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Let $(a_n)_{n=1}^\infty$ be a sequence with $\lim_{n \to \infty} a_n=A$. Show that if $b_n=a_{n+1}-a_n$, then the infinite series $$S=\sum_{n=1}^\infty b_n$$ is convergent. What is $S$ equal to?


Suppose $b_n=a_{n+1}-a_n$. Then $$\lim_{n\to \infty} b_n = \lim_{n\to \infty} (a_{n+1}-a_n)=\lim_{n\to \infty} a_{n+1}-\lim_{n\to \infty} a_n=A-A=0$$ Since $b_n \to 0$, we can consider checking if $S$ is convergent.

Since $b_n=a_{n+1}-a_n$, then \begin{align*} S&=\sum_{n=1}^\infty (a_{n+1}-a_n)\\ &=({a_2}-a_1)+({a_3}-{a_2})+({a_4}-{a_3})+({a_5}-{a_4})+\cdots\\ &=-a_1 \end{align*} So, $S=-a_1$. Thus, $S$ is convergent.

Is this correct?

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    $\begingroup$ Try looking at the sequence of partial sums. If that sequence converges, then $\sum b_n$ converges and equals that limit. $\endgroup$ – Mark Twain Dec 18 '17 at 2:25
  • $\begingroup$ You have to be very careful when pairing terms together in an infinite series the way you did. It isn't always allowed. $\endgroup$ – Mark Twain Dec 18 '17 at 2:26
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It is not equal to $-a_1$. Did you not find weird that $A$ didn't appear in your result? Just note that $$\sum_{n=1}^N b_n = a_{N+1}-a_1\to A-a_1.$$

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  • $\begingroup$ How are you getting this? Even if I take the parenthesis off in the summation, I'm still getting that everything except $-a_1$ cancels out. $\endgroup$ – Al Jebr Dec 18 '17 at 2:29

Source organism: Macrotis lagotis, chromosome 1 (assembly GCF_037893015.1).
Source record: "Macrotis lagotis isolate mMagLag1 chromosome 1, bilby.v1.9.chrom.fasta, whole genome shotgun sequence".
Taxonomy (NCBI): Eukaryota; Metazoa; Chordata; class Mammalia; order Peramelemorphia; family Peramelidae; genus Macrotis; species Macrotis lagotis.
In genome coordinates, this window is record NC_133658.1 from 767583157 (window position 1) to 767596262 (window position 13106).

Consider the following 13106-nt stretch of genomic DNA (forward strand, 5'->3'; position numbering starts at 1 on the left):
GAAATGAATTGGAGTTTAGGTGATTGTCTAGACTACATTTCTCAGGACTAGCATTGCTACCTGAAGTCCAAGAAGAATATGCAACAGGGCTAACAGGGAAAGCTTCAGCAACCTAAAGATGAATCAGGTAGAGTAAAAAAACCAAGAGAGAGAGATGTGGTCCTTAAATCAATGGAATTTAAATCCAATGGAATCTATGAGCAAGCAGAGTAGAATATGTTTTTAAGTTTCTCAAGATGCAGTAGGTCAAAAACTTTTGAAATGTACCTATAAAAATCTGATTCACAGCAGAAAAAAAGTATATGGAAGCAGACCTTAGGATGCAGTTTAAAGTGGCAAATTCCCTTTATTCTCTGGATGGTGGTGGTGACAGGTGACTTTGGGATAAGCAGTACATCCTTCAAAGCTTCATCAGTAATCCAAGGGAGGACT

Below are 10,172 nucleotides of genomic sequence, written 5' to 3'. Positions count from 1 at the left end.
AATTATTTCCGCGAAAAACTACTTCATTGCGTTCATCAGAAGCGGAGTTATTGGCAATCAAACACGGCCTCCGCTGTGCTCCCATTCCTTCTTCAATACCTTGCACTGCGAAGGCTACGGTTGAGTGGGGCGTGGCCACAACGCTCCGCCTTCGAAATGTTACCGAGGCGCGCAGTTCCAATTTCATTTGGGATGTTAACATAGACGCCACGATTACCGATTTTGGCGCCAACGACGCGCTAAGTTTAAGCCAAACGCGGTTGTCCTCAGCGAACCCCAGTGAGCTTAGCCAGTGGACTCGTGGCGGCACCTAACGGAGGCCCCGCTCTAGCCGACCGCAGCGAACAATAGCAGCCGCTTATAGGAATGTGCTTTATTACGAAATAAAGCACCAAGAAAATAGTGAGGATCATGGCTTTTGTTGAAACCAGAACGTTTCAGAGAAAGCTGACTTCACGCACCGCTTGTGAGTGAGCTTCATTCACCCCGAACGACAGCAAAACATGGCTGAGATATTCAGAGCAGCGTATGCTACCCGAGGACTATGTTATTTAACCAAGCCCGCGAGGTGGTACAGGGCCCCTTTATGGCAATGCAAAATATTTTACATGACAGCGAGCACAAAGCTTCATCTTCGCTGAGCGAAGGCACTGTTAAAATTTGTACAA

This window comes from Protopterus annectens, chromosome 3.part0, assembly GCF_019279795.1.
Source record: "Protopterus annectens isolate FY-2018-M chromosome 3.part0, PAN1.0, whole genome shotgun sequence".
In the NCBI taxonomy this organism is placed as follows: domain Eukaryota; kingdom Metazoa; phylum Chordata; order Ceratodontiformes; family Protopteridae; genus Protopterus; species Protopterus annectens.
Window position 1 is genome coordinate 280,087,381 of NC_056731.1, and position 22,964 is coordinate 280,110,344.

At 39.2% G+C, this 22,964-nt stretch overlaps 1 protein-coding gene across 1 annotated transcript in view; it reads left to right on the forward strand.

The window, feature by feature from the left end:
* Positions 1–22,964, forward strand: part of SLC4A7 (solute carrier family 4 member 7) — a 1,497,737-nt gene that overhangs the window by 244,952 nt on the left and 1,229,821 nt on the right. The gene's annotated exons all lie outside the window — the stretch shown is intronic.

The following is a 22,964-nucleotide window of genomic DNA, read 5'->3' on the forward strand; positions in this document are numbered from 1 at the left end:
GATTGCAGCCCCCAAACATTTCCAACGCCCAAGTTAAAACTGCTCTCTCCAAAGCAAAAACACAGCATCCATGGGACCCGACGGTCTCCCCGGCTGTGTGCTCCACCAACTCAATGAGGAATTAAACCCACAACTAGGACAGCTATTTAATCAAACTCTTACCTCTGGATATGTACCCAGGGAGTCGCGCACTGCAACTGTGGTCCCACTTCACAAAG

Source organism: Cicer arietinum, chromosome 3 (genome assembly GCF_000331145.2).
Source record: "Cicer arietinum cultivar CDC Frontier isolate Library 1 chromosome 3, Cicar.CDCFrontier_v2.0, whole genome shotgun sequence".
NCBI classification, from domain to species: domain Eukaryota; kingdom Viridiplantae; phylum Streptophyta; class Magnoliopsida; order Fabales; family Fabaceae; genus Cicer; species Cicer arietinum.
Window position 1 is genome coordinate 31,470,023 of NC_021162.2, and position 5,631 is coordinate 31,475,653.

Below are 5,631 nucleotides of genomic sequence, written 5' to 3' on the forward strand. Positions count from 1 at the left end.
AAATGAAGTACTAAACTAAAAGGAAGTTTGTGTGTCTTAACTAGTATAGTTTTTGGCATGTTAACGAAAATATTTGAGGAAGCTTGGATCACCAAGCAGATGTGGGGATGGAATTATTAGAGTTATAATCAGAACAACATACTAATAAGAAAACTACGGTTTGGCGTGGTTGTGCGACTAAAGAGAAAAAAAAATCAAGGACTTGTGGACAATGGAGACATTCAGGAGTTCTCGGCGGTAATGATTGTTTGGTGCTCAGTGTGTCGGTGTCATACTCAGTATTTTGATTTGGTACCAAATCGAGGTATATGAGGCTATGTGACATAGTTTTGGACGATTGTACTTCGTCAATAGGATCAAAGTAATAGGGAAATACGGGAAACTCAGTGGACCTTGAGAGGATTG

• $\begingroup$ $$\sum_{n=1}^N( a_{n+1} - a_n) = \sum_{n=1}^N a_{n+1} - \sum_{n=2}^N a_n - a_1 = a_{N+1}-a_1. $$ $\endgroup$ – Ivo Terek Dec 18 '17 at 2:31
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Let $(s_n)$ be the sequence of partial sums for $\sum b_k$. Then for every $n \geq 1$, \begin{align*}s_n = \sum_{k=1}^{n} b_k &= \sum_{k=1}^{n} (a_{k+1}-a_k) \\&= (a_2-a_1)+(a_3-a_2)+\cdots + (a_{n+1}-a_n)\\[1ex]&= a_{n+1}-a_1.\end{align*} Since $\lim a_{n+1}=\lim a_n = A$, $$\sum_{k=1}^{\infty} b_k = \lim s_n = \lim {}(a_{n+1}-a_1) = \lim a_{n+1}-\lim a_1 = A - a_1.$$ So $\sum b_k$ indeed converges; its sum is $A - a_1$.

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For $1 \leq k < \infty$, let $$S_k = \sum_{n=1}^{k}b_n\text{.}$$ Regardless of the value of $k$, we have $$S_k = b_1+b_2 + \cdots + b_k = a_2 - a_1+a_3-a_2+\cdots+a_{k+1}-a_k=a_{k+1}-a_1\text{.}$$ The sum you desire, $S$, is equal to $S_{\infty} = \lim\limits_{k \to \infty}S_k$. Observe that $a_1$ is constant with respect to $k$. Given that $\lim\limits_{k \to \infty}a_{k+1} = \lim\limits_{k \to \infty}a_{k}=A$, we obtain $$S = S_{\infty} = \lim\limits_{k \to \infty}(a_{k+1}-a_1)=\left(\lim\limits_{k \to \infty}a_{k+1}\right)-a_1=A-a_1\text{.}$$

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A series is convergent if and only if its sequence of partial sums is convergent.

Let $(B_N)$ be the sequence of partial sums and consider, for sake of an example, the partial sum $B_4$: \begin{align*} B_4 &=\sum_{n=1}^4 b_n\\ &=\sum_{n=1}^4 a_{n+1}-a_n\\ &=a_2-a_1+a_3-a_2+a_4-a_3+a_5-a_4\\ &=-a_1+a_5\\ &=a_5-a_1. \end{align*}

Now, if we consider any partial sum $B_N$, we can see that $B_N=a_{N+1}-a_1$.

So, $$\lim_{N\to \infty} B_N=\lim_{N\to \infty} a_{N+1}-a_1=A-a_1.$$

So, the sequence of partial sums $(B_N)$ converges to $A-a_1$ and thus $$S=\sum_{n=1}^\infty b_n=\lim_{N\to \infty} \sum_{n=1}^N b_n=\lim_{N\to \infty}B_N=A-a_1.$$

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